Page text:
Cost of producing milk in Brazil

Brazil, South America’s largest country, is largely self-sufficient in dairy supply. By Wagner Beskow.

The last three years have seen major changes in prices of goods and services worldwide and Brazil is no exception. While some important dairy farming inputs like fertilisers and concentrates have now come down, others like herbicides, seeds, and fencing equipment have not.

To understand what is happening in the Brazilian dairy industry one must first remember (a) farmers are paid by the litre; (b) the average farm operation is very small by New Zealand standards (110,000-274,000 litres/year), and extremely diverse (ranging from 18,000 to 33,000,000l/farm/year); and (c) the country is not an exporter.

Also, it should be noted that Mercosur countries (the free trade agreement encompassing Argentina, Brazil, Paraguay and Uruguay) apply a 28% tariff to any dairy product imported from outside the bloc. 

Brazil is largely self-sufficient in dairy supply, usually importing only 1-4% of its demand, nearly all from Argentina or Uruguay. The exceptions are times when BRL/US$ exchange rate favours small exports or when national milk prices are too high as compared to world prices, triggering larger import quantities. The latter is the situation at the time of writing (Fig. 1).

As imports increased, farmgate milk price (which is monthly adjusted) went down from an all-time high in August 2022 ($1.08/L) to $0.72/L last August, reaching the break-even point of most farms (Fig. 2). Because Brazilian milk has only 7.2% milksolids (MS), this would equate to $10/kg MS, a conversion that should be made with caution, as most milk is produced and traded to be consumed as fluid, domestically (3% fat UHT milk is the main product).

Fig. 2. Farmgate milk price and current break-even line in Brazil, shown in BRL (R$/L) and in NZD ($/L), from Jan/21 to Aug/23, deflated.

According to DairyNZ, NZ milk production costs were typically $9.17/kg MS during the 2022/23 season. This means Brazil is producing at a cost roughly 9% higher than the latest NZ cost figures available, on a MS basis (i.e. $9.17 vs $10/kg MS), but 13.9% lower on a volume basis (calculated from $9.17 x 8.9%MS = 0.82/L compared to $0.72/L in Brazil).

So milk purpose (fluid versus solids) and payment system ($/L versus $/kgMS) are very important drivers of competitiveness, within each type of business. 

NZ, as an exporter, depends heavily on milksolids. Brazil, largely, does not. Only one Brazilian company (a secondary level co-op) is transitioning from a volume to a milksolids payment, as it depends almost entirely on producing and selling milk powder. All others buy milk by the litre, at most paying a bonus price for percentage MS, depending on their product mix. This co-op’s move will probably stimulate competitors who also depend on milksolids to follow suit (e.g. cheese companies).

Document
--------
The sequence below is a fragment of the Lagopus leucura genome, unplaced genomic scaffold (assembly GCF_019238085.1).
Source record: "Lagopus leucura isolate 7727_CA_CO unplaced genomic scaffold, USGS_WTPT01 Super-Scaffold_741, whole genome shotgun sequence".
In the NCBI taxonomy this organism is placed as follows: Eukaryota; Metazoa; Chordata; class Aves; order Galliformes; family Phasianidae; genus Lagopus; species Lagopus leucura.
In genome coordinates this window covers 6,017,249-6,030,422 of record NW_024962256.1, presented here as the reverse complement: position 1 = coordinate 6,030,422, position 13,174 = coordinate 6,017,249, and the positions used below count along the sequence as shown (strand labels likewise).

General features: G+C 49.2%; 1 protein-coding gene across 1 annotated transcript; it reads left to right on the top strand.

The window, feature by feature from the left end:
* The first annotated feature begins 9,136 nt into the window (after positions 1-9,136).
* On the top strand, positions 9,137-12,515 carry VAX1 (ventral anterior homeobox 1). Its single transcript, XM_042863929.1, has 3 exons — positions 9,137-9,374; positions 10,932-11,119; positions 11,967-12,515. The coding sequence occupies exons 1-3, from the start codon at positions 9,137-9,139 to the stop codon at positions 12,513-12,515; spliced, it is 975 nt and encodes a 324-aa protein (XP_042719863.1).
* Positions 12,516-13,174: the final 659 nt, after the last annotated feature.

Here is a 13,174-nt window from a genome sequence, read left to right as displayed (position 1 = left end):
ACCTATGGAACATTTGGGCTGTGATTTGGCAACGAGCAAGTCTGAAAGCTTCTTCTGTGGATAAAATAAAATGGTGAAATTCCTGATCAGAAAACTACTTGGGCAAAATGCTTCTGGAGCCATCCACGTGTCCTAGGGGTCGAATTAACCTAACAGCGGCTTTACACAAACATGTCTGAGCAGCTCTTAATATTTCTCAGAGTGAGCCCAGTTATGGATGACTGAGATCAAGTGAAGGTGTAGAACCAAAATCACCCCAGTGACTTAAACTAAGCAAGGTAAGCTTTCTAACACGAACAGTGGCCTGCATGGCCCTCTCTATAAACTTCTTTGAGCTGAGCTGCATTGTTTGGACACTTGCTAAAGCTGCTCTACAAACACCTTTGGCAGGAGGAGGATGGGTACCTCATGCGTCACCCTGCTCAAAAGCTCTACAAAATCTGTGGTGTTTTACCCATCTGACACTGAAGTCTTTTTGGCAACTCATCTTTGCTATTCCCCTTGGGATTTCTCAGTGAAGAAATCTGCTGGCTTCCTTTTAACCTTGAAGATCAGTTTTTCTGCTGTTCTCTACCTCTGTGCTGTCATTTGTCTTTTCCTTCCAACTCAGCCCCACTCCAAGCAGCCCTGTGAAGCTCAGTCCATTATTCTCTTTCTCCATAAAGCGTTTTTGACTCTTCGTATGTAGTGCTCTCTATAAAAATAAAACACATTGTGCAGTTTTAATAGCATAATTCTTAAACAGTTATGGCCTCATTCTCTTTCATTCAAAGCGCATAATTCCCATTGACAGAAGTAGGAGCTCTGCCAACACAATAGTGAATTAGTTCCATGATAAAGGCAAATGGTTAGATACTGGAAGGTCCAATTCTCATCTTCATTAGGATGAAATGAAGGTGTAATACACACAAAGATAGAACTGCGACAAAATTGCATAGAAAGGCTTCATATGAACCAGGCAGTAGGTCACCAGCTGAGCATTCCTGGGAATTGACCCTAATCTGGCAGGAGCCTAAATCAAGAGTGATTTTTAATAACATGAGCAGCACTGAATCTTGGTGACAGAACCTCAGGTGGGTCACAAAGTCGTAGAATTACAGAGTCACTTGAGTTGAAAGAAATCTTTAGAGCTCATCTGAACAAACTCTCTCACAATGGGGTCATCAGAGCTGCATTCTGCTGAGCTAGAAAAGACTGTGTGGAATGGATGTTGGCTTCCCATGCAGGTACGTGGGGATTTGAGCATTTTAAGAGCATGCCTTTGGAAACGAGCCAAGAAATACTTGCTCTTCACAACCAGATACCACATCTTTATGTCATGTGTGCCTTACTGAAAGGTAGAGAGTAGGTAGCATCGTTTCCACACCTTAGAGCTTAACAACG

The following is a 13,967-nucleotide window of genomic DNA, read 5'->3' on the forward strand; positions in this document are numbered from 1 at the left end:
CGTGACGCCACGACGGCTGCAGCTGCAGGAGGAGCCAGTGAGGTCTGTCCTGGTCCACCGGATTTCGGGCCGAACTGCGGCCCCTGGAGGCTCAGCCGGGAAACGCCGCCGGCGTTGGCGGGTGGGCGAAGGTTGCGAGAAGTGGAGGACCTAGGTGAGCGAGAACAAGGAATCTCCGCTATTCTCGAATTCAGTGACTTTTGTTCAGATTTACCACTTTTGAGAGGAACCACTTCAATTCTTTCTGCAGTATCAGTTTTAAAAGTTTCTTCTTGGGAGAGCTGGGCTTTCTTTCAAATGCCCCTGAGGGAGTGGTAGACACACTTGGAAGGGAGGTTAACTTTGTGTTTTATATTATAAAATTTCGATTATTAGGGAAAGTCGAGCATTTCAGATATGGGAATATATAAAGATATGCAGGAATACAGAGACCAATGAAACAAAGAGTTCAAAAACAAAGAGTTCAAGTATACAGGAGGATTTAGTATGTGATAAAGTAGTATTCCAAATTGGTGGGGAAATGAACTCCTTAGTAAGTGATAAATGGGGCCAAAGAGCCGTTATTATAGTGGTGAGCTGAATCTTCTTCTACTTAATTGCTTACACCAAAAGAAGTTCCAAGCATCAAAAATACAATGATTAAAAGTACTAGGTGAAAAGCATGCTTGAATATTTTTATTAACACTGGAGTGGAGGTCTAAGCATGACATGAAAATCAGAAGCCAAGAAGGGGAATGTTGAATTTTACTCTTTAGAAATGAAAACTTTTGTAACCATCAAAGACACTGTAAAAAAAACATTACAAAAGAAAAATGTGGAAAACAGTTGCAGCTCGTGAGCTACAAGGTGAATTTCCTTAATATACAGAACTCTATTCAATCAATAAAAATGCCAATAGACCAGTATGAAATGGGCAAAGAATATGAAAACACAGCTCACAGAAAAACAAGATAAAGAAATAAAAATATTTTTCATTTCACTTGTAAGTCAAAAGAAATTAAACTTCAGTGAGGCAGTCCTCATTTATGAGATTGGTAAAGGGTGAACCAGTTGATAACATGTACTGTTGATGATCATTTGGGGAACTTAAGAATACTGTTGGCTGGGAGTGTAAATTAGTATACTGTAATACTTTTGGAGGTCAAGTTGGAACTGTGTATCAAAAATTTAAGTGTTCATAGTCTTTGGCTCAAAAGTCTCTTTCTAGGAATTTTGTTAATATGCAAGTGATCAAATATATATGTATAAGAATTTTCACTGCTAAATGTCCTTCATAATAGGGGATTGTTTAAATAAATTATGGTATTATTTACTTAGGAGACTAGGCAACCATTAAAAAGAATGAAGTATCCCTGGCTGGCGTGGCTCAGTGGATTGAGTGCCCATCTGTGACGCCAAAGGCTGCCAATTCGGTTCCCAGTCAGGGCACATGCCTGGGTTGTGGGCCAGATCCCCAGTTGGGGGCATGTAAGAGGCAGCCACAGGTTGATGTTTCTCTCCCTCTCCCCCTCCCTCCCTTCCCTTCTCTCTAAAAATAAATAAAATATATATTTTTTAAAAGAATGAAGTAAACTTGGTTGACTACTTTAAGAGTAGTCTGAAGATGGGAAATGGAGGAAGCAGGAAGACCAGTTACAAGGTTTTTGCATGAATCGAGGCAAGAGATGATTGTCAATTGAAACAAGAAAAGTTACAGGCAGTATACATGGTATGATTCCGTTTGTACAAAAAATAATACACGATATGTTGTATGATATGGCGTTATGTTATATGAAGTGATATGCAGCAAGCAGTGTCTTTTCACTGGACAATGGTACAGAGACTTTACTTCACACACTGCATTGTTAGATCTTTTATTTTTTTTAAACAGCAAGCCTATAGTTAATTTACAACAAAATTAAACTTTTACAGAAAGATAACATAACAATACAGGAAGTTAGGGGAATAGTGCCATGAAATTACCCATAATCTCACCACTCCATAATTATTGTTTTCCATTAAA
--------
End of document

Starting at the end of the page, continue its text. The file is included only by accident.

Costs and margins

Monthly estimated margin over feed cost is used in Brazil to track trends in profitability. An example is shown in Fig. 3, for the last three years. While the trends are valid for most farmers, actual margins over feed tend to be lower than reported by this type of estimate.

Feed accounts for 45-60% of operating costs in Brazil. The simpler the system, the lower the overhead, so the higher the weight of feed in the cost compound. Table 1 shows recent costs of producing grasses and of buying concentrates in. The grasses and maize silage figures are derived from top farmers. Average farmers have a higher cost.

Table 1. Cost of producing grasses and of buying concentrate feeds in Brazil, as at Aug/23.

What about labour?

Though it may not look like it, labour is an important component of costs in Brazil. While the value paid for labour on dairy farms ($6.76/hour) may seem extremely cheap to Kiwis, when labour productivity is computed, a completely different picture is revealed (Table 2). 

While the milker wage is 70% lower in Brazil, it costs the employer 125% more than its counterpart in NZ by the litre of milk produced. The example considered one labour unit in each country, replaced during breaks and holidays by a person receiving the same wage (Brazilian herds are milked year round, so for the comparison to hold, the Kiwi labour was kept during dry season).

Table 2. Labour cost comparison between two typical New Zealand and Brazilian farms.

Impact of land prices

Land is another key factor determining the economic viability of the dairy business. While Brazil’s rural land can be extremely expensive in certain regions, average dairy farm land is 61% cheaper than in NZ. However, productivity is lower than in NZ, which actually makes it cost 7.8% more in Brazil if we divide the price paid per hectare by the litres of milk potentially produced in one year by that hectare (called “relative cost” in Table 3).

Table 3. Land prices in New Zealand and Brazil, their typical productivity and the relationship between the two (relative land cost).

Despite the differences in milk prices and input costs between the two countries, both seem to have a similar estimated proportion of farmers (70-80%) who will be at a loss, should current prices and forecasts hold. 

As nearly all milk produced in Brazil is consumed domestically and imports are largely limited to Mercosur milk, the main direct determinants of Brazilian milk price are domestic supply and consumer buying power (currently eroded by inflation).

However, let’s not be mistaken. While NZ depends largely on exports, particularly to China, Brazil too is affected by its trade success, as milk not sold into China competes more fiercely in the world market, lowering prices and making Mercosur milk more attractive to Brazilian importers, thus depressing farmgate prices.

  • Wagner Beskow is a senior dairy researcher and farm consultant with Transpondo, Brazil.